Price Stability and Financial Stability: The Historical Record (ICPSR 1191)

Published: Mar 25, 1999 View help for published

Principal Investigator(s): View help for Principal Investigator(s)
Michael D. Bordo, Rutgers University; David C. Wheelock, Federal Reserve Bank of St. Louis

https://doi.org/10.3886/ICPSR01191.v1

Version V1

Many countries mandate inflation control as the paramount objective for monetary policy. Critics argue, however, that such a narrow focus compromises monetary authorities' responsibility to preserve stability of the financial system and that a more limited focus on inflation control could increase financial instability. The authors examine the economic histories of the United States, the United Kingdom, and Canada, and determine that most episodes of severe financial instability occurred during disinflationary periods that followed sustained inflation. They conclude that the evidence appears to support the claims of those who argue that control of inflation could enhance, rather than detract from, the stability of a financial system.

Bordo, Michael D., and Wheelock, David C. Price Stability and Financial Stability:  The Historical Record. Ann Arbor, MI: Inter-university Consortium for Political and Social Research [distributor], 1999-03-25. https://doi.org/10.3886/ICPSR01191.v1

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Inter-university Consortium for Political and Social Research

(1) The file submitted is 9809DW.DAT, a data file. (2) These data are part of ICPSR's Publication-Related Archive and are distributed exactly as they arrived from the data depositor. ICPSR has not checked or processed this material. Users should consult the investigator(s) if further information is desired.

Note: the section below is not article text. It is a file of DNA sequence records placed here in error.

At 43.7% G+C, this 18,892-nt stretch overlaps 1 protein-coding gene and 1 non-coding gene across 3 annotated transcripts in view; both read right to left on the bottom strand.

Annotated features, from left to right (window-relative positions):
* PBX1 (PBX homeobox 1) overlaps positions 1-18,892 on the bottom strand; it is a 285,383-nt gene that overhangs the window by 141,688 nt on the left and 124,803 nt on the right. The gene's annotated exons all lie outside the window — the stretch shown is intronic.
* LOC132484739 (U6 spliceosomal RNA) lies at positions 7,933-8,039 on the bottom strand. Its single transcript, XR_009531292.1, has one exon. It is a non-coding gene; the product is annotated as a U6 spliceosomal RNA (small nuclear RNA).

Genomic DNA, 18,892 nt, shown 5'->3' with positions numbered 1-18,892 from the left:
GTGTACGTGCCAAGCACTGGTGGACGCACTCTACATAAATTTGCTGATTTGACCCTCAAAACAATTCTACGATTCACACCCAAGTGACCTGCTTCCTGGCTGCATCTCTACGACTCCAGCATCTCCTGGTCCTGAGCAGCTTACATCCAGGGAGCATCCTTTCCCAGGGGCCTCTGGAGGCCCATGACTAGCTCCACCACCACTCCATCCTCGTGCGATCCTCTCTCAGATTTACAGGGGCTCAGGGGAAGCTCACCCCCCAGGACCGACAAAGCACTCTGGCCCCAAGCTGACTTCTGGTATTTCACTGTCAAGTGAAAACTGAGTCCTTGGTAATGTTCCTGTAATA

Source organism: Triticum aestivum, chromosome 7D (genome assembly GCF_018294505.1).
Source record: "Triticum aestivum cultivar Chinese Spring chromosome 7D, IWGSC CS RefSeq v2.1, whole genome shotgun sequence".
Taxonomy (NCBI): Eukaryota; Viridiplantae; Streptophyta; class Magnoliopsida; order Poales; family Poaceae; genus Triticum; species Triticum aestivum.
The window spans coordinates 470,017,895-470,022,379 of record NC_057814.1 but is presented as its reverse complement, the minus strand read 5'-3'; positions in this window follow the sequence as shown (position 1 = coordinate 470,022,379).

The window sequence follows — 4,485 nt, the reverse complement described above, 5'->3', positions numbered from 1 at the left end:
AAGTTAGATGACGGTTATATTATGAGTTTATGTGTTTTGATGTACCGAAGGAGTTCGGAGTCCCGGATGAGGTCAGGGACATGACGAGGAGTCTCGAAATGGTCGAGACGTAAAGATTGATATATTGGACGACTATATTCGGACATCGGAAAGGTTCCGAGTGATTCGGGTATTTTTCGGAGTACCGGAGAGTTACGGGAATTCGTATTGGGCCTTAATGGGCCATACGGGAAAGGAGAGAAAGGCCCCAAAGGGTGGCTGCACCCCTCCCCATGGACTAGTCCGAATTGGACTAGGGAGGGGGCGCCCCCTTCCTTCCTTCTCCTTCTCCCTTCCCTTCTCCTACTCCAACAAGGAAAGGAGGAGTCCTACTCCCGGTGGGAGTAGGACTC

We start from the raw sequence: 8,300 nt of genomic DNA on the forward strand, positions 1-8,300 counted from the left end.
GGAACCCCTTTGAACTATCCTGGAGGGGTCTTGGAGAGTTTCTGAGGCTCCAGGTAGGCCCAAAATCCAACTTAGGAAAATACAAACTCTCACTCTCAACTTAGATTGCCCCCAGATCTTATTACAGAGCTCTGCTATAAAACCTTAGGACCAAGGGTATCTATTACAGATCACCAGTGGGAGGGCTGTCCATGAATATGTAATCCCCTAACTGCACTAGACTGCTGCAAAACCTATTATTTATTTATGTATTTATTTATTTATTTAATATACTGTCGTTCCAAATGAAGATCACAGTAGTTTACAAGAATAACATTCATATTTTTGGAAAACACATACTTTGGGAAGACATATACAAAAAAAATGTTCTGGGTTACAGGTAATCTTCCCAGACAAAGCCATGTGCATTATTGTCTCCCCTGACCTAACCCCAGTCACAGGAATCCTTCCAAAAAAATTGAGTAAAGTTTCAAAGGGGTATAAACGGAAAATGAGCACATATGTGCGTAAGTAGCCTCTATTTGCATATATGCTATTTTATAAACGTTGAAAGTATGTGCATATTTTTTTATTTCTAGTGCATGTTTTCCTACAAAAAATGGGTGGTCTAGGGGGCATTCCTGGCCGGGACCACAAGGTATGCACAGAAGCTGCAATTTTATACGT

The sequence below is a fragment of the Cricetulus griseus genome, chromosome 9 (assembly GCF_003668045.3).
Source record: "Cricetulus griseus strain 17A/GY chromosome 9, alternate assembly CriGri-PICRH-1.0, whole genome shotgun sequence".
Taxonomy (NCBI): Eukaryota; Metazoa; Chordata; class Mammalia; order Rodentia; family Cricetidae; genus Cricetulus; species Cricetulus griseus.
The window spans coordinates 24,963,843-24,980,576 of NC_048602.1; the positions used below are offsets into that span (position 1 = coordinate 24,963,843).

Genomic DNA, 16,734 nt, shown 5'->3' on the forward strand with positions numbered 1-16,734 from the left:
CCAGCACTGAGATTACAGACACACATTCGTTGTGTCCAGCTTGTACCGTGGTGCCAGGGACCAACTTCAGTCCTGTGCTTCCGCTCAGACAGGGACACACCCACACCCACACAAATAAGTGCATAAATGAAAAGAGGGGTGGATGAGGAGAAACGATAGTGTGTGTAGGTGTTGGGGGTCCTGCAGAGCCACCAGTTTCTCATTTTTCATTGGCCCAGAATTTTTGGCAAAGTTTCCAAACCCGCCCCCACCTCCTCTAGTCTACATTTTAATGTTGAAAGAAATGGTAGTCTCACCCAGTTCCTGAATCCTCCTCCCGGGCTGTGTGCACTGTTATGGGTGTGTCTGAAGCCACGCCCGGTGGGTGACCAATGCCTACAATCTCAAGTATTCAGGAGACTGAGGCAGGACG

1999-03-25

1999-03-25

2018-02-15 The citation of this study may have changed due to the new version control system that has been implemented. The previous citation was:
  • Bordo, Michael D., and David C. Wheelock. Price Stability and Financial Stability: The Historical Record. ICPSR01191-v1. Ann Arbor, MI: Inter-university Consortium for Political and Social Research [distributor], 1999-03-05. http://doi.org/10.3886/ICPSR01191.v1

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  • These data are flagged as replication datasets and are distributed exactly as they arrived from the data depositor. ICPSR has not checked or processed this material. Users should consult the investigator(s) if further information is desired.

  • The public-use data files in this collection are available for access by the general public. Access does not require affiliation with an ICPSR member institution.

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